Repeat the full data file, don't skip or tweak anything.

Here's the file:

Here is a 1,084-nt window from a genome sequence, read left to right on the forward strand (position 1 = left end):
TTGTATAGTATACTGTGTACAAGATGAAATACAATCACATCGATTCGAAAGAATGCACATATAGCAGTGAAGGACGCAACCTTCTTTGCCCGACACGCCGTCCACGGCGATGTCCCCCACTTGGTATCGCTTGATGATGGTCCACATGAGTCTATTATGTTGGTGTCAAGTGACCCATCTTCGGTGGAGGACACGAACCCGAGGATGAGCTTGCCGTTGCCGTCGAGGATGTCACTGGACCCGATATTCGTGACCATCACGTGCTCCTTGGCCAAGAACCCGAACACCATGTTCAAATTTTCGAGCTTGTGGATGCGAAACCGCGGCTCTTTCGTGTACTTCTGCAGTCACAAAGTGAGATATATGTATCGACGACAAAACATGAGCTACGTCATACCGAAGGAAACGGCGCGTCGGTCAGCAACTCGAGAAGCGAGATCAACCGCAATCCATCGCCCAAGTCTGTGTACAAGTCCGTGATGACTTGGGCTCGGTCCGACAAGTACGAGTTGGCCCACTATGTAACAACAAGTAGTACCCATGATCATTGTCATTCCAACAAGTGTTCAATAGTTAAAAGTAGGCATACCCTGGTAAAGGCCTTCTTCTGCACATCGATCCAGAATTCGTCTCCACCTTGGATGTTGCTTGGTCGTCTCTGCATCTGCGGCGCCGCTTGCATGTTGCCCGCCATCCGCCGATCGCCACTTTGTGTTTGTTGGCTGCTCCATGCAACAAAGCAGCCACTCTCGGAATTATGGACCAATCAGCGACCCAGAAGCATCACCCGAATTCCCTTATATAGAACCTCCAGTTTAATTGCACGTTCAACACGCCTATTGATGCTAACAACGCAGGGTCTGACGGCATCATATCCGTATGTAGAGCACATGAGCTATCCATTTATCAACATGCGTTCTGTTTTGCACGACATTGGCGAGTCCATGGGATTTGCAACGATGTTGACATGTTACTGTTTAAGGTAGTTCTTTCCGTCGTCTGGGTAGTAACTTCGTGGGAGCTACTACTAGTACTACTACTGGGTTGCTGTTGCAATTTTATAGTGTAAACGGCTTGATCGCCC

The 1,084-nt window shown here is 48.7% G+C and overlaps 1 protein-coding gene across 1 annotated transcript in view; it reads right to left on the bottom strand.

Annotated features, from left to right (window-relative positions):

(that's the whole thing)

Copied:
Here is a 1,084-nt window from a genome sequence, read left to right on the forward strand (position 1 = left end):
TTGTATAGTATACTGTGTACAAGATGAAATACAATCACATCGATTCGAAAGAATGCACATATAGCAGTGAAGGACGCAACCTTCTTTGCCCGACACGCCGTCCACGGCGATGTCCCCCACTTGGTATCGCTTGATGATGGTCCACATGAGTCTATTATGTTGGTGTCAAGTGACCCATCTTCGGTGGAGGACACGAACCCGAGGATGAGCTTGCCGTTGCCGTCGAGGATGTCACTGGACCCGATATTCGTGACCATCACGTGCTCCTTGGCCAAGAACCCGAACACCATGTTCAAATTTTCGAGCTTGTGGATGCGAAACCGCGGCTCTTTCGTGTACTTCTGCAGTCACAAAGTGAGATATATGTATCGACGACAAAACATGAGCTACGTCATACCGAAGGAAACGGCGCGTCGGTCAGCAACTCGAGAAGCGAGATCAACCGCAATCCATCGCCCAAGTCTGTGTACAAGTCCGTGATGACTTGGGCTCGGTCCGACAAGTACGAGTTGGCCCACTATGTAACAACAAGTAGTACCCATGATCATTGTCATTCCAACAAGTGTTCAATAGTTAAAAGTAGGCATACCCTGGTAAAGGCCTTCTTCTGCACATCGATCCAGAATTCGTCTCCACCTTGGATGTTGCTTGGTCGTCTCTGCATCTGCGGCGCCGCTTGCATGTTGCCCGCCATCCGCCGATCGCCACTTTGTGTTTGTTGGCTGCTCCATGCAACAAAGCAGCCACTCTCGGAATTATGGACCAATCAGCGACCCAGAAGCATCACCCGAATTCCCTTATATAGAACCTCCAGTTTAATTGCACGTTCAACACGCCTATTGATGCTAACAACGCAGGGTCTGACGGCATCATATCCGTATGTAGAGCACATGAGCTATCCATTTATCAACATGCGTTCTGTTTTGCACGACATTGGCGAGTCCATGGGATTTGCAACGATGTTGACATGTTACTGTTTAAGGTAGTTCTTTCCGTCGTCTGGGTAGTAACTTCGTGGGAGCTACTACTAGTACTACTACTGGGTTGCTGTTGCAATTTTATAGTGTAAACGGCTTGATCGCCC

The 1,084-nt window shown here is 48.7% G+C and overlaps 1 protein-coding gene across 1 annotated transcript in view; it reads right to left on the bottom strand.

Annotated features, from left to right (window-relative positions):